In the same vein, the Economic Development and Poverty Reduction Strategy (EDPRS 2 2013-18) acknowledges that the knowledge-based economy that Rwanda wishes to build requires a highly knowledgeable and skilled workforce. And such a workforce can only be produced by a quality education system, run by well qualified, motivated, competent and professional teachers (Republic of Rwanda 2013). Furthermore, the Teacher Development and Management Policy (2008) posits that 'the quality and utility value of education depends on the quality and competence of the teaching staff' (Ministry of Education 2007a, 4). In this regard, the teacher is seen as the main instrument for bringing about the desired improvement in learning both in school and in the wider society. The policy commits to strengthen institutional and structural capacities for improving teacher quality in Rwanda.

The Education Sector Strategic Plan, ESSP (2013/14-17/18) will, among other things, prioritise the preparation and recruitment of highly skilled teachers to be able to meet the targeted reductions in teacher-pupil ratios for both primary and secondary school. It is envisaged that targeting both in-service training and professional development, and strengthening the pre-service system will help produce and build a skilled and well-qualified teaching force. In addition to the above, the use of more effective teacher development and management information systems were among the strategies taken to motivate the teaching workforce and to support more efficient teacher recruitment, deployment, promotion and in-service training mechanisms (ESSP 2013/14-17/18). The school-based mentoring programme, however, is one of the sector's innovative approaches to improve the skills of teachers. It focuses on improving both English language proficiency and teaching methodology.

The Rwanda teacher policy framework contains positive commitments to support teachers; stakeholders in education agree that there is a strong link between the motivation of teachers and their performance as can be seen above. Yet as the VSO report on Teachers' Voice in Rwanda (2004) states policies are not a problem, often the problem lies in implementation, particularly where policies are not implemented as they were set out or implemented in a timely manner.

Furthermore there was a general feeling among participants in this study that teachers' participation in educational policymaking is minimal, notwithstanding the crucial role that they play within the education system. It was acknowledged though that teachers predominantly partake in areas like curriculum development, textbook selection and student placement, but hardly get involved in governance and other key decision making areas of the education sector.

We always say for that. .that teachers wish to be involved in education policy making in Rwanda wherever they are based. Sometimes REB organizes meetings at district level, but of course I cannot confirm that teachers at the grassroots get a chance to have their say. But what we request is to push for more teachers' involvement in decision making, changing policy, changing the curriculum; teachers should be asked their thoughts about this. They should be informed. (Teacher representative at the Rwanda Teachers Union)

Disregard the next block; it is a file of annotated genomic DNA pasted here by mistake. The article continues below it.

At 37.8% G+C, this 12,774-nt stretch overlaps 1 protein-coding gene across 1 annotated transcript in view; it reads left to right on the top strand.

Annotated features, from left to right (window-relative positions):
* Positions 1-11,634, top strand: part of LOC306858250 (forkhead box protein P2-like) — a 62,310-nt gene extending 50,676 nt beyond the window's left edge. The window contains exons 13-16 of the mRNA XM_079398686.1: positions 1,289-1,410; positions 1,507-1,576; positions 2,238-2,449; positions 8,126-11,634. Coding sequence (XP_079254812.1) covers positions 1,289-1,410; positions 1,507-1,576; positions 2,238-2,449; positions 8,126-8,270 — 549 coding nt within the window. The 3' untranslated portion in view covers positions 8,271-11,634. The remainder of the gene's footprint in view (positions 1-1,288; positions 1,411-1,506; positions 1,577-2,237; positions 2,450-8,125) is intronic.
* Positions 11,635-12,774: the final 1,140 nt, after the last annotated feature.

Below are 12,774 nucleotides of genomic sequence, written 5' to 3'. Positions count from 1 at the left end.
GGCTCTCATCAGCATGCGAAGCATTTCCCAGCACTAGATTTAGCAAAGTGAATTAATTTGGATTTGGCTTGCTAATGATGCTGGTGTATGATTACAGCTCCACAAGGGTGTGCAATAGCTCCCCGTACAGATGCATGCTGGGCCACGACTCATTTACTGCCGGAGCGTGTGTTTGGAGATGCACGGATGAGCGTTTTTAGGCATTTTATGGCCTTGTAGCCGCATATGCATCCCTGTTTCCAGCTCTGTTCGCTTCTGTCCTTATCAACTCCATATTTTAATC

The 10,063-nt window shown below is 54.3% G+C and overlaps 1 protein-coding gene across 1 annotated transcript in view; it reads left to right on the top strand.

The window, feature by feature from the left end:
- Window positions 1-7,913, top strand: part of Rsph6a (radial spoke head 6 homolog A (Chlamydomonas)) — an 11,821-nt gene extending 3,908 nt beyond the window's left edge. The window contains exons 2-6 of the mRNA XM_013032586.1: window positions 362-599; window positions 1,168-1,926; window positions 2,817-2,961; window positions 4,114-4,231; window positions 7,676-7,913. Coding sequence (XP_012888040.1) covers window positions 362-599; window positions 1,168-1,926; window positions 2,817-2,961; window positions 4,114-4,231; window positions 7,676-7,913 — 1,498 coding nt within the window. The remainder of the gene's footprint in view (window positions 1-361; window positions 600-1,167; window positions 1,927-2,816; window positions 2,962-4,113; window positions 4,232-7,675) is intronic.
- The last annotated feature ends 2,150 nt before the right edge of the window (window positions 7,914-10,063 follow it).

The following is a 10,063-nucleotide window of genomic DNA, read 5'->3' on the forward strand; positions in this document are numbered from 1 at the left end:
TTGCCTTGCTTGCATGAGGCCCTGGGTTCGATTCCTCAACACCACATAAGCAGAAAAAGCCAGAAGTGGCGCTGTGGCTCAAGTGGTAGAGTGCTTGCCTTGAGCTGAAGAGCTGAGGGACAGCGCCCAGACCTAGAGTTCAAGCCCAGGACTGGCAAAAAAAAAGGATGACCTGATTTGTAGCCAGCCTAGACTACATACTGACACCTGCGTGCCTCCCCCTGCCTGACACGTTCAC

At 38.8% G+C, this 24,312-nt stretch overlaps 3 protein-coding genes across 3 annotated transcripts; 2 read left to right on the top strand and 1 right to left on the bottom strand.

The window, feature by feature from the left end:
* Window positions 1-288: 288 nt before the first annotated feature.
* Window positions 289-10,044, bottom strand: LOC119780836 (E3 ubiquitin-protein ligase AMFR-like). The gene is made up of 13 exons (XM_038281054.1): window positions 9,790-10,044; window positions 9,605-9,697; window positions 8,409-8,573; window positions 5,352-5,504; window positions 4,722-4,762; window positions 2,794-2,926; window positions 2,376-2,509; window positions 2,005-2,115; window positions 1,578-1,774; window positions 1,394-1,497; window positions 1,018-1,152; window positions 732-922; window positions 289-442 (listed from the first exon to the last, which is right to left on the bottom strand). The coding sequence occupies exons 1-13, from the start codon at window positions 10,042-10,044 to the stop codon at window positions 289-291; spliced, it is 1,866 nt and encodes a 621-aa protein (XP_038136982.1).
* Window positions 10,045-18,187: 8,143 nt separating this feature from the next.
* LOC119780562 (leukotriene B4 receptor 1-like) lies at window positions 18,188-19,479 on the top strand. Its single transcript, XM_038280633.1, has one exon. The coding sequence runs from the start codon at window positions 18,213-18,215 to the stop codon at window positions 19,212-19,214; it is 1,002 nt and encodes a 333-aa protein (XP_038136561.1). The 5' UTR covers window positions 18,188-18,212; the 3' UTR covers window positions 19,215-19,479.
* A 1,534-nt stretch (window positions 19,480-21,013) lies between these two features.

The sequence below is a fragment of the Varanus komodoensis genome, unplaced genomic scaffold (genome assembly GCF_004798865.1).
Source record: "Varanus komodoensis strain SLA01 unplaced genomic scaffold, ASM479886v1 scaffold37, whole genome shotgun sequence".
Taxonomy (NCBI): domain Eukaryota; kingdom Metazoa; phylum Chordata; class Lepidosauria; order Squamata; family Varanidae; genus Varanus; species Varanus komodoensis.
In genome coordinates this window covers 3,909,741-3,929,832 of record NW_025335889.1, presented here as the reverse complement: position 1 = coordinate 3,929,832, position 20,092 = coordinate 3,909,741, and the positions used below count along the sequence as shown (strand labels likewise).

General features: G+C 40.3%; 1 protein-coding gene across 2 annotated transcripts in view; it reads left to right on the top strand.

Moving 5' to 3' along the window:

As Gardinier (2012) observes, for teachers to become agents of transformational change, they need to become active citizens in the new democracy that seeks to address the injustices of the past. Teacher participation in decision making and preparation to reach these transformative goals is therefore crucial.

Teacher professional development

A number of studies have highlighted the importance of initial teacher preparation for any education system to thrive (Barrett et al. 2007; World Bank 2012). Moreover, teacher preparation and certification is seen as the most important factor for students' learning, especially for low performing students (Darling-Hammond 2000 cited in Naylor & Sayed 2014). Hargreaves and Fullan (1992) concur that teacher professional development involves the formal and informal experiences throughout the teacher's career; all these activities enhance their professional development. As such, trained teachers are vital for quality education. Thus, it is anticipated that teachers who have acquired the knowledge and practical skills, and have the expertise and self-confidence are able to carry out their duties in demanding and complex situations, and also to earn the trust of the stakeholders, their clients and colleagues (Bonnet 2008 ).

According to UNESCO (2011), pre-service teacher training enables future teachers to comprehend educational theories, philosophy, teaching methodologies and educational ethics, whilst gaining social skills, knowledge and competences in different subjects, so as to start a successful teaching career. On the other hand, in-service training is given to teachers who are already working. The aim of in-service teacher training is to improve the quality of teaching among teachers, as well as accustoming new teachers for them to carry out effective teaching and learning. Without the in-service training, teachers' knowledge would become outdated, and they would not be able to cope well with changes and would therefore lose their ability to work effectively and efficiently (ibid). Most of the time, in-service training is offered through short courses, seminars, workshops, meetings and other special training. In-service training is an important factor in supporting teachers to excel in the classroom and to commit to the profession, especially in countries with varied recruitment and initial training policies (Kent 2005 cited in Campbell & Kent 2010).